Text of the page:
scott thybony

Scott Thybony

"Death by quicksand" has become a cliché in Hollywood Westerns set in Arizona. But in reality, it's practically unheard of. One of the state's only known quicksand deaths happened in 1872 in Paria Canyon. About 130 years later - in the exact same place - commentator Scott Thybony almost became Arizona's second quicksand fatality.

Scott Thybony

Hull Cabin is the oldest remaining cabin in the Grand Canyon region of the Kaibab National Forest. It was built 125 years ago by brothers William and Philip Hull - early ranchers, prospectors and guiding entrepreneurs. It's near the remnants of another cabin which belonged to John Hance, the first resident of the South Rim. And as commentator Scott Thybony says, between the sublime views and the deep solitude, it's not hard to see why these early pioneers set up shop where they did.


Before becoming a national park, the remote western part of the Grand Canyon was a place where a handful of ranchers - with true grit - struggled to earn a living. To make things a little more comfortable, they opened a winter camp deep within the canyon. It was known as "The Hotel" and remains an occasional refuge for hikers. In his latest Grand Canyon Commentary, Scott Thybony tells us about the night he spent at "The Hotel"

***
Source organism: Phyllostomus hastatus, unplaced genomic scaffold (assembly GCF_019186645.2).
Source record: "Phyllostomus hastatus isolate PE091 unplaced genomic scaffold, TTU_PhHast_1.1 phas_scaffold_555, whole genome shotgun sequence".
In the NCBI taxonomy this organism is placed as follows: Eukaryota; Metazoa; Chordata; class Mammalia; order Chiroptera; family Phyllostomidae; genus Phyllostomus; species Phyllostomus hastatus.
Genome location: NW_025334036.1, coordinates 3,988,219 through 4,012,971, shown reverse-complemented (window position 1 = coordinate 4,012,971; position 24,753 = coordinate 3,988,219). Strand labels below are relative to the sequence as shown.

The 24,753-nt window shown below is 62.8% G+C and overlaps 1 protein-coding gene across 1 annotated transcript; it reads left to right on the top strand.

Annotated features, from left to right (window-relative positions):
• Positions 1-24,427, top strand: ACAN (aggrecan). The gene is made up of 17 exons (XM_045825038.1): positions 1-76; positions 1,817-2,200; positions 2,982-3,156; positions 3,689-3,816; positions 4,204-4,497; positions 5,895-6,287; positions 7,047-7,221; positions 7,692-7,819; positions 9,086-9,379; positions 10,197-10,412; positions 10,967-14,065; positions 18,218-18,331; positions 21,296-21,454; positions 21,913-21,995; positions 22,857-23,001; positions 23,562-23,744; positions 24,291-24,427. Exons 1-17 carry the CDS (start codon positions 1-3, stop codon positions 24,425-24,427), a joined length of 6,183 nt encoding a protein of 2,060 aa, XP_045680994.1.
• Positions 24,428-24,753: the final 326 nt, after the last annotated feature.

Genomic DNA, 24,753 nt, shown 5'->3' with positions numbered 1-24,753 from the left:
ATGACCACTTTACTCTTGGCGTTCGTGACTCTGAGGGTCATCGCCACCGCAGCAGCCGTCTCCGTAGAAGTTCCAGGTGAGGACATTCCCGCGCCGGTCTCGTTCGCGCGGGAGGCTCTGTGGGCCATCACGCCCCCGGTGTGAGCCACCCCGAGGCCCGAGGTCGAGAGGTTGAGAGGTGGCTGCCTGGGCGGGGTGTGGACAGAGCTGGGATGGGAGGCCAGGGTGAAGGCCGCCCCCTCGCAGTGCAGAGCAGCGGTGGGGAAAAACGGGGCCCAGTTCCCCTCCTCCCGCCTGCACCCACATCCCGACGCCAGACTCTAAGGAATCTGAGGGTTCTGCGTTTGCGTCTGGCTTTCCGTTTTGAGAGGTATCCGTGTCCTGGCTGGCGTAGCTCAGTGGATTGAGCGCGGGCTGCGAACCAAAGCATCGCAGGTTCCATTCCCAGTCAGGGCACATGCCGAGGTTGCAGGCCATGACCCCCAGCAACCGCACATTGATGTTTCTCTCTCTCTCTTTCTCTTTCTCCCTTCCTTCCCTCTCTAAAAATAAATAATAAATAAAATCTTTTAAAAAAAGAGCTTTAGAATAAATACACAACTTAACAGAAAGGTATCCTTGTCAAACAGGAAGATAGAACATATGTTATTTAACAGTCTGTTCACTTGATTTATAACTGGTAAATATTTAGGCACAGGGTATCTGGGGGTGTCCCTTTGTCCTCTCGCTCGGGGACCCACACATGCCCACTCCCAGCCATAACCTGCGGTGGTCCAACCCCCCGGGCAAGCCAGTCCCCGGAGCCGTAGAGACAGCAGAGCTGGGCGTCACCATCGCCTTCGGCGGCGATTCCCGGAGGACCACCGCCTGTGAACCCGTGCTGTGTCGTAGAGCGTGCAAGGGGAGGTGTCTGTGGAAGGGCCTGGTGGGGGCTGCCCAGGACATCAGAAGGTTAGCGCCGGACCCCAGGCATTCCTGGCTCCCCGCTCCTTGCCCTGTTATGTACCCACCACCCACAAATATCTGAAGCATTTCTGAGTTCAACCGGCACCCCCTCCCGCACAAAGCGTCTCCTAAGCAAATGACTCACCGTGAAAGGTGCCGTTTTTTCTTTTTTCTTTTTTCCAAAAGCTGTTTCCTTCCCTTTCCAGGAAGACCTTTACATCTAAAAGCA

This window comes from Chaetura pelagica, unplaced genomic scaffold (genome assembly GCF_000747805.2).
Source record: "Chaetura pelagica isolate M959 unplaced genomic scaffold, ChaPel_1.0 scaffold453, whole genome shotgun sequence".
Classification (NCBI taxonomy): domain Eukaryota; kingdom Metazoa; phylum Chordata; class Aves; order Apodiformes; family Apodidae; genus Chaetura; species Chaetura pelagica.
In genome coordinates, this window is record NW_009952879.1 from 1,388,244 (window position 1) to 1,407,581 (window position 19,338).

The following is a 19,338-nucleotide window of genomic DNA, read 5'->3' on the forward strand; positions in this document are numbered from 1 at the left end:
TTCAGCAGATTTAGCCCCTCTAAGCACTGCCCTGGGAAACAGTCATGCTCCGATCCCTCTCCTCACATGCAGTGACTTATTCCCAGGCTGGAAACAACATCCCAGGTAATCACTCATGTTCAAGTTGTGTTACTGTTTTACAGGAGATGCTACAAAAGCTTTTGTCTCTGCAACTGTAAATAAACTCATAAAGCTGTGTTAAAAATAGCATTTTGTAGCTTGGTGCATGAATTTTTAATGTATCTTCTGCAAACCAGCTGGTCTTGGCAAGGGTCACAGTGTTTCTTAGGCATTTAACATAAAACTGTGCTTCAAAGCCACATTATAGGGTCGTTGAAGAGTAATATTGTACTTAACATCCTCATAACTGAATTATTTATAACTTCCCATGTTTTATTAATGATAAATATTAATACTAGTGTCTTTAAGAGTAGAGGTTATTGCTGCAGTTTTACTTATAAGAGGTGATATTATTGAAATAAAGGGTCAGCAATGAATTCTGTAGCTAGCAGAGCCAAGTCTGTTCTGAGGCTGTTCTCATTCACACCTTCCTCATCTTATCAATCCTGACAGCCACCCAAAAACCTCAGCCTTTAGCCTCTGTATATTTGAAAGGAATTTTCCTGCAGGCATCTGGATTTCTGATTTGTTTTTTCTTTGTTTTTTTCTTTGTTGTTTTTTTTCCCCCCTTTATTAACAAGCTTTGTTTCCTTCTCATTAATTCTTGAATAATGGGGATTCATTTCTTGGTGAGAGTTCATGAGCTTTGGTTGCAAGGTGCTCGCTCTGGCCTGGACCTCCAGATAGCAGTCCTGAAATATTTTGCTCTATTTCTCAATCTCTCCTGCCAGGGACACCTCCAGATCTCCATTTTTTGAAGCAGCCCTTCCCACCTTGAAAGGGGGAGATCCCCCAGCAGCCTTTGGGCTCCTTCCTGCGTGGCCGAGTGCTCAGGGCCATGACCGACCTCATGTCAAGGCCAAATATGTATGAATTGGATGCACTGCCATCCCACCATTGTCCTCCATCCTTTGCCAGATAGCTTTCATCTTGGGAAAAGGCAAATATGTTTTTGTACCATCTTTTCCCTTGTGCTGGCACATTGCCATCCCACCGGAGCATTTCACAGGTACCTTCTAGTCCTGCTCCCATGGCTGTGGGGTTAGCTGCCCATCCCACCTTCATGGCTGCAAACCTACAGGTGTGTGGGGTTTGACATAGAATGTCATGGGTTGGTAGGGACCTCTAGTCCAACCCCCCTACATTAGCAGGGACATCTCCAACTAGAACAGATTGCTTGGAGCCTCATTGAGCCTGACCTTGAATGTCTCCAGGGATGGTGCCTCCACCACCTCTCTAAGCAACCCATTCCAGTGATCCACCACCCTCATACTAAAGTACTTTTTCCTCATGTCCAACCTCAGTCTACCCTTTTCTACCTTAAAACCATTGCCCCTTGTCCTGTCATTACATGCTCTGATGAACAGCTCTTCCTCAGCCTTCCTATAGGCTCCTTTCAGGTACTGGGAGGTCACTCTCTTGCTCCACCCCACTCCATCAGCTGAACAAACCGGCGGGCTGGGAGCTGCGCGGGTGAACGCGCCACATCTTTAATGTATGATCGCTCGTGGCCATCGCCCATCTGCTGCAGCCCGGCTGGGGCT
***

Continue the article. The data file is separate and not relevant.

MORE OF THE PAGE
Northern Arizona is full of river runners, many of whom take their dogs downriver with them. Whether it's the Verde or the Salt River, many a mutt has gone along for the ride. And though dogs aren't allowed on the Colorado River in the Grand Canyon, commentator Scott Thybony says that doesn't mean it hasn't been done.

Scott Thybony

Writer Scott Thybony loves a good mystery, especially when it involves the Grand Canyon. In his latest commentary, Thybony shares the story of how a missing canteen might be connected to a missing cowboy.

Rules of thumb come in handy at times.  Commentator Scott Thybony has learned a few of them over the years from Grand Canyon guides, scientists, and rangers.